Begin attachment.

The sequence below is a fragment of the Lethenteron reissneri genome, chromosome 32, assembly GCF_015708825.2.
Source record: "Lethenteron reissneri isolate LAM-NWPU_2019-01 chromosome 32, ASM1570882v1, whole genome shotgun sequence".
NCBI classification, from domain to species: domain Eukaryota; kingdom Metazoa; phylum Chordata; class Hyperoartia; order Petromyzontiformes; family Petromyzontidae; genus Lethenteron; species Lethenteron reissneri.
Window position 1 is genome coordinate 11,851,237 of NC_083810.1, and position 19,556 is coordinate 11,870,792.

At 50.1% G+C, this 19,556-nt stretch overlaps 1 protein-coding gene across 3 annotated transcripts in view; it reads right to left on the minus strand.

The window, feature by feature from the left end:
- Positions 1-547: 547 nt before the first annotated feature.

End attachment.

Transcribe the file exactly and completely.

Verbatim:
The sequence below is a fragment of the Lethenteron reissneri genome, chromosome 32, assembly GCF_015708825.2.
Source record: "Lethenteron reissneri isolate LAM-NWPU_2019-01 chromosome 32, ASM1570882v1, whole genome shotgun sequence".
NCBI classification, from domain to species: domain Eukaryota; kingdom Metazoa; phylum Chordata; class Hyperoartia; order Petromyzontiformes; family Petromyzontidae; genus Lethenteron; species Lethenteron reissneri.
Window position 1 is genome coordinate 11,851,237 of NC_083810.1, and position 19,556 is coordinate 11,870,792.

At 50.1% G+C, this 19,556-nt stretch overlaps 1 protein-coding gene across 3 annotated transcripts in view; it reads right to left on the minus strand.

The window, feature by feature from the left end:
- Positions 1-547: 547 nt before the first annotated feature.